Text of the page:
3. New entrants are making a mark
While OTAs remain powerful, a sea of new entrants into the online distribution space has made the “legacy OTA” model less influential, according to the report. At the same time, competitors in the sharing economy like Airbnb and metasearch players like Google and TripAdvisor are growing more influential.
From the report: “Airbnb is potentially a major competitor for traditional hotel companies in major urban markets. Although they don’t own any inventory, Airbnb has access to one of the largest inventory bases of rental units in the world and has exceeded the market cap of hotel giants such as Marriott, Wyndham and Starwood. Although hotel companies and Airbnb will co-exist in the same space, Airbnb may have an effect on hotels’ revenue and profit margins.”
4. The landscape is changing
There are various forces changing digital distribution, including OTA consolidation, shifts in rate parity rules and key changes in how business travel is done.
The report points out that consolidation has marked a “major shift” for OTAs, as The Priceline Group has acquired Travelweb, Booking.com and Agoda, and Expedia has acquired Travelocity, Orbitz, HomeAway and several other related companies.
“Priceline and Expedia are the unquestioned leaders in the OTA space in North America and Europe,” the report reads. “That said, they may be challenged by TripAdvisor and by Google Hotel Finder as their instant booking services expand and sign up more hotel providers. As OTA consolidation increases, the bargaining power of hotel owners and operators decreases.”
On a more positive note, hotels are gaining more wiggle room with last room availability and rate parity restrictions.
From the report: “The constraints in the market around last room availability (LRA) and rate parity have been in play over the last few years and have become much more flexible over the last two years. For a hotel, having flexibility in deciding the rates and inventory offered in each channel are key to achieving an optimal channel mix.”
The report claims the traditional RFP process could grow obsolete within the next few years based on new entrants into the marketplace.*
“No need to lock in annual rates through a bidding process when a traveler can get the lowest rate available up to the day before arrival and when travelers ‘self-police’ their travel by receiving incentives; these changes put into question the future role of Travel Management Companies (TMCs),” the report reads.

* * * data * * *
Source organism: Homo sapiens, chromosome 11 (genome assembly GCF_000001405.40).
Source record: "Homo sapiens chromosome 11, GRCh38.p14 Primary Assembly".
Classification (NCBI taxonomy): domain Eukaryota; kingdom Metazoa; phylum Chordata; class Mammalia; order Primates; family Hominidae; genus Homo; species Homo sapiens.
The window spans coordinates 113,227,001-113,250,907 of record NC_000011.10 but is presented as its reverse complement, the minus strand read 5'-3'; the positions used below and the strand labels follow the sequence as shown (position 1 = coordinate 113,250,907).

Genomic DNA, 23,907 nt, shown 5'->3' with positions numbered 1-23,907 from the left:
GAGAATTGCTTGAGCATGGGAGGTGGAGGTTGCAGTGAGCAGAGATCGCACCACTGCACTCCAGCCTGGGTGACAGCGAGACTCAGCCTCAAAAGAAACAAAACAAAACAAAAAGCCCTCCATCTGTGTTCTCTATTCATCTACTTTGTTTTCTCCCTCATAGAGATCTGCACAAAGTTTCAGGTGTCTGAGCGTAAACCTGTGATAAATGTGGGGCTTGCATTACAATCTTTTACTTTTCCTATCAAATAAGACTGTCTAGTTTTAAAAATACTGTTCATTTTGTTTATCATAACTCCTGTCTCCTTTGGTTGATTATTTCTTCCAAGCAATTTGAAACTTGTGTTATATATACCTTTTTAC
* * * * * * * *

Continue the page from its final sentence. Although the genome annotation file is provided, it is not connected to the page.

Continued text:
5. Travelers plan in different ways
Another issue that makes digital distribution even more complex for hoteliers is that consumer behaviors and expectations are shifting, with the planning process growing more complex.
Inspiration for travel is growing to be increasingly social, and the planning process is growing longer, according to the research.
Travelers’ choices may depend on an exceptional recommendation from friend, an eye-catching photo or article or even a destination visited in a TV show or a movie,” according to the report. “These choices could also simply be a pricing decision for those who view the travel experience as a commodity.”
The report claims that hoteliers should have the best possible content to drive business, and hoteliers need to carefully consider how they deploy that content.
From the report: “By providing content directly, the hotels enable third parties to create a powerful marketing and merchandising resource. This resource is then used to drive consumer traffic and engagement, for which the hotel then pays a premium, generally in the form of commissions.
“What at first seemed like an easy way to get new, low-cost imagery through third parties, this practice may have deeper and more troubling long-term implications. Gatekeepers will be able to use their sway over consumer traffic and engagement as leverage and hotel properties will not have a choice to provide whatever is asked by the third party.”
*Clarification, 18 October 2016: An earlier version of this story incorrectly stated that Kalibri officials already view the RFP process as outdated.